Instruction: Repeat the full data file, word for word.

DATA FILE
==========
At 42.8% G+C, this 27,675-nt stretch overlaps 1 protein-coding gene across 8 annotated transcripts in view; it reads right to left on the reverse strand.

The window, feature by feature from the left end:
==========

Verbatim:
At 42.8% G+C, this 27,675-nt stretch overlaps 1 protein-coding gene across 8 annotated transcripts in view; it reads right to left on the reverse strand.

The window, feature by feature from the left end: